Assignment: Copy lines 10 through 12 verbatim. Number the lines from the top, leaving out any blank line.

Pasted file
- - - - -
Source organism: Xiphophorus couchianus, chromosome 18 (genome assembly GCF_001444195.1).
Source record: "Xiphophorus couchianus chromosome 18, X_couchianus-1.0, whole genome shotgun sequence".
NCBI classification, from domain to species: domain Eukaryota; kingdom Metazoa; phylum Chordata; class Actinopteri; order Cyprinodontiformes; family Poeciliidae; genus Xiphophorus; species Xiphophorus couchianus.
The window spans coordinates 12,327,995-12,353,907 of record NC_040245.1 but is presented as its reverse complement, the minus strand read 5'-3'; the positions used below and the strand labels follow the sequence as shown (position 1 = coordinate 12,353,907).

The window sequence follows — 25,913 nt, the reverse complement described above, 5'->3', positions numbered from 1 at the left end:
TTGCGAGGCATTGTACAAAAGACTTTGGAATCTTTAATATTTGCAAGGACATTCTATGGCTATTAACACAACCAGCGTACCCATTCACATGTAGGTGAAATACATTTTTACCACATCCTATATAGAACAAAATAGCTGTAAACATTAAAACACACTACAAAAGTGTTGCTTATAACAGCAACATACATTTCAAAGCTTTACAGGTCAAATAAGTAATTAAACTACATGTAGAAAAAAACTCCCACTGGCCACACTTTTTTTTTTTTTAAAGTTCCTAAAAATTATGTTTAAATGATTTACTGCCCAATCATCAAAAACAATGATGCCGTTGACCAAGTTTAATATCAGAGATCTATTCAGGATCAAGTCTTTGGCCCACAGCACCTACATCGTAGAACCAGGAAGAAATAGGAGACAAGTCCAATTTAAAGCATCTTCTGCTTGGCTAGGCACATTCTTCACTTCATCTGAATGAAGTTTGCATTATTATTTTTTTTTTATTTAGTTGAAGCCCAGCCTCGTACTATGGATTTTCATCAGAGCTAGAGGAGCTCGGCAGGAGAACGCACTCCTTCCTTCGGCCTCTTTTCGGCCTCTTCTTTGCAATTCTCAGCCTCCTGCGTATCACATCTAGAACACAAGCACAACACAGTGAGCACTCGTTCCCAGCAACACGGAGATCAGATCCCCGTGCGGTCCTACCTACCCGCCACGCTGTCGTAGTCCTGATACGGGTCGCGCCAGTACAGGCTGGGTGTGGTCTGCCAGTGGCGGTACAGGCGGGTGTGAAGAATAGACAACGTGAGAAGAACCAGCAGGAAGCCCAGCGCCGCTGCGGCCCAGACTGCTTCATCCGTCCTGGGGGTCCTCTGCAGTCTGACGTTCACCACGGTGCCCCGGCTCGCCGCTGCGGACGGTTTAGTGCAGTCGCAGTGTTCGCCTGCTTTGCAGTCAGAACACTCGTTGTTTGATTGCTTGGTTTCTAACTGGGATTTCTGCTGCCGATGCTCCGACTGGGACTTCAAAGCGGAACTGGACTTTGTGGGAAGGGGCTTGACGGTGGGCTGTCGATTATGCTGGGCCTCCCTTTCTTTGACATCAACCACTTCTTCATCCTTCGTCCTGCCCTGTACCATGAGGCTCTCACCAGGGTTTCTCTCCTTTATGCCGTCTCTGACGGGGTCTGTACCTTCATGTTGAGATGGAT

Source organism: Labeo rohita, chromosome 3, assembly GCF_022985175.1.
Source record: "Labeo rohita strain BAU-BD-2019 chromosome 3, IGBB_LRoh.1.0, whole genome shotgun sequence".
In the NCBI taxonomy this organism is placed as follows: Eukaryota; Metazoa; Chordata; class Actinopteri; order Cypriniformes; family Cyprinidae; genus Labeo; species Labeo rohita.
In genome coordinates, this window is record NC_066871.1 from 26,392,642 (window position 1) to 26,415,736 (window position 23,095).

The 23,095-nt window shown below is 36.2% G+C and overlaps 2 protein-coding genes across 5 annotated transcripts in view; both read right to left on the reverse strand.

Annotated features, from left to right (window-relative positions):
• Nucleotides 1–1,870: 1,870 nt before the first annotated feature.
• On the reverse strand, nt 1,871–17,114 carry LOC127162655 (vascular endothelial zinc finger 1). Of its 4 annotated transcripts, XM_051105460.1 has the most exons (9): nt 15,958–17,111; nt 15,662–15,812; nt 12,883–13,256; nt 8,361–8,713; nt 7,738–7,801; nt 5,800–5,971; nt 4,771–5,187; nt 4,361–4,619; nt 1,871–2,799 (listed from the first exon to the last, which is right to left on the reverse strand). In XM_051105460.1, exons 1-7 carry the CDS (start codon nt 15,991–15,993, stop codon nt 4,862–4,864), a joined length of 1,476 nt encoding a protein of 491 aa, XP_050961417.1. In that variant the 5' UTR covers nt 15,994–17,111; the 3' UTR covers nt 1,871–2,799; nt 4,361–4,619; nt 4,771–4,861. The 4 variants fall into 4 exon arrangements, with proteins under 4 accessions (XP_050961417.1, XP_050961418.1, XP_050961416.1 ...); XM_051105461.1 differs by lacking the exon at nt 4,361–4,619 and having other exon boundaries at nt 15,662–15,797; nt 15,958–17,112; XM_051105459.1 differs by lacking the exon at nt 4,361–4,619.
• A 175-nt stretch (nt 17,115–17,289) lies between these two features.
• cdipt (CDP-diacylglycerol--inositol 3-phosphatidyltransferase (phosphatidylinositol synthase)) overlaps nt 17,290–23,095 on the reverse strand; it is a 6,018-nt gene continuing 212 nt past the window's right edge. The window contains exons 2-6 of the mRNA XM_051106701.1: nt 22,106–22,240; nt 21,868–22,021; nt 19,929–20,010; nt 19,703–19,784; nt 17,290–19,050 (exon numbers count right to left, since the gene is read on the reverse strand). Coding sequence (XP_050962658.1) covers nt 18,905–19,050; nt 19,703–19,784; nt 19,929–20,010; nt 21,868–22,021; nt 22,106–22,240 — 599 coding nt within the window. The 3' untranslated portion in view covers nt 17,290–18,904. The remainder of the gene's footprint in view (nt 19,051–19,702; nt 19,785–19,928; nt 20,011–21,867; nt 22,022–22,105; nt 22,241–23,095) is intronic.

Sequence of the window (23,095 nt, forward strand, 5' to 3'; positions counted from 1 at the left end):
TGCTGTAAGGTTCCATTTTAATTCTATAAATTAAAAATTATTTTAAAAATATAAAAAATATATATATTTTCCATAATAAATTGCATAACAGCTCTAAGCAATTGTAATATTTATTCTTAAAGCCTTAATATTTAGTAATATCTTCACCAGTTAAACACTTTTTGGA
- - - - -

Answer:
In genome coordinates, this window is record NC_066871.1 from 26,392,642 (window position 1) to 26,415,736 (window position 23,095).

The 23,095-nt window shown below is 36.2% G+C and overlaps 2 protein-coding genes across 5 annotated transcripts in view; both read right to left on the reverse strand.

Annotated features, from left to right (window-relative positions):